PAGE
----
334_pdfsam_math 54 differential equation solutions odd

334_pdfsam_math 54 differential equation solutions odd -...

Info iconThis preview shows page 1. Sign up to view the full content.

View Full Document Right Arrow Icon
This is the end of the preview. Sign up to access the rest of the document.

Unformatted text preview: Chapter 5 x2 = 2 x3 = 0, x4 = 0, etc. Observe that x2 = 22 In general, xj = 2j Consequently, xn = 0 for n ≥ j . 11. (a) A general solution to equation (6) is given by x(t) = xh (t) + xp (t), where xh (t) = Ae−0.11t sin √ 9879t + φ k 2j (mod 1) = k (mod 1) = 0. 3 22 (mod 1) = 3 (mod 1) = 0. 1 (mod 1) = 1 (mod 1) = 0, 2 is the transient term (a general solution to the corresponding homogeneous equation) and xp (t) = 1 sin t + 0.22 √ 1 sin 2t + ψ , 1 + 2(0.22)2 tan ψ = − 1 √, 0.22 2 is the steady-state term (a particular solution to (6)). (xp (t) can be found, say, by applying formula (7), Section 4.12, and using Superposition Principle of Section 4.7.) Differentiating x(t) we get 1 v (t) = xh (t) + xp (t) = xh (t) + cos t + 0.22 √ 2 cos √ 2t + ψ . 1 + 2(0.22)2 The steady-state solution does not depend on initial values x0 and v0 ; these values affect only constants A and φ in the transient part. But, as t → ∞, xh (t) and xh (t) tend to zero and so the values of x(t) and v (t) approach the values of xp (t) and xp (t), respectively. Thus the limit set of points (x(t), v (t)) is the same as that of (xp (t), xp (t)) which is independent of initial values. 330 ...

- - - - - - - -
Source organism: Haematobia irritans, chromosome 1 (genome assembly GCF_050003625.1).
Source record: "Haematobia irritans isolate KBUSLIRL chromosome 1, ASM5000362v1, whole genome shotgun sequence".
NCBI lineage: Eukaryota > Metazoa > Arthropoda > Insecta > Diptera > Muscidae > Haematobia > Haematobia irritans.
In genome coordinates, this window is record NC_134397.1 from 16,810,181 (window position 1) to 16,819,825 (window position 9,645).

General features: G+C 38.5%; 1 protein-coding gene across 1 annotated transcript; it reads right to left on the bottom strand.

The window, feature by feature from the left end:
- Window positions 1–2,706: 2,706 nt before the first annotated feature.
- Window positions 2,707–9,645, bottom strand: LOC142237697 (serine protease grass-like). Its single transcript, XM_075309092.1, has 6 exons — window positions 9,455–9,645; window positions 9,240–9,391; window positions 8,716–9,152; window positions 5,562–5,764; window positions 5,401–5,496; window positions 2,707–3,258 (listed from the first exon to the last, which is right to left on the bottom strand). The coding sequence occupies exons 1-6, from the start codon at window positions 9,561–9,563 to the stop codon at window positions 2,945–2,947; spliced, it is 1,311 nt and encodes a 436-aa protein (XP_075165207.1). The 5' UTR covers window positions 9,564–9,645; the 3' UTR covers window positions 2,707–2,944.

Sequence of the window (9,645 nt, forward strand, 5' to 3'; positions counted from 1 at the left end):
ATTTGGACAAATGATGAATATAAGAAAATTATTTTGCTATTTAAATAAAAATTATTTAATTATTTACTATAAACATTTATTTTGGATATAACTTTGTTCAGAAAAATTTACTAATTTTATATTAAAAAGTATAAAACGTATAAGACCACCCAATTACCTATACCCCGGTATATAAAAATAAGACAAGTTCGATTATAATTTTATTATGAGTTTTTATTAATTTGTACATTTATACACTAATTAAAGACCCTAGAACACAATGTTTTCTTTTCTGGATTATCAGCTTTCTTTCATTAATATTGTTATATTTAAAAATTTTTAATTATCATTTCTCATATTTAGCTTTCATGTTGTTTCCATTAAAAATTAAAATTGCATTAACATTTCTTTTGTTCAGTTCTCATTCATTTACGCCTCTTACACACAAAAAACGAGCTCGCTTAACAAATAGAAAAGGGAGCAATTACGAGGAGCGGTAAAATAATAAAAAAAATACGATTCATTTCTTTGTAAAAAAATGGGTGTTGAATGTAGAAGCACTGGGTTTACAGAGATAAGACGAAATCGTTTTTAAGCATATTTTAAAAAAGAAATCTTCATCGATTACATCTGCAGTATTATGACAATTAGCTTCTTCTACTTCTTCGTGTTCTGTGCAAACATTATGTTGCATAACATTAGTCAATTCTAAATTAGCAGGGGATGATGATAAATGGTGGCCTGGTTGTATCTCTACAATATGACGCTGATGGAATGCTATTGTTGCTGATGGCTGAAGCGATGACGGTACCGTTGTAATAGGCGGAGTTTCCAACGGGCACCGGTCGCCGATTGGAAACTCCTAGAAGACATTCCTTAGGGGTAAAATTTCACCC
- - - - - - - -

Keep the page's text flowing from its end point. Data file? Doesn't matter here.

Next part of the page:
View Full Document

This note was uploaded on 03/29/2010 for the course MATH 54257 taught by Professor Hald,oh during the Spring '10 term at University of California, Berkeley.

Ask a homework question - tutors are online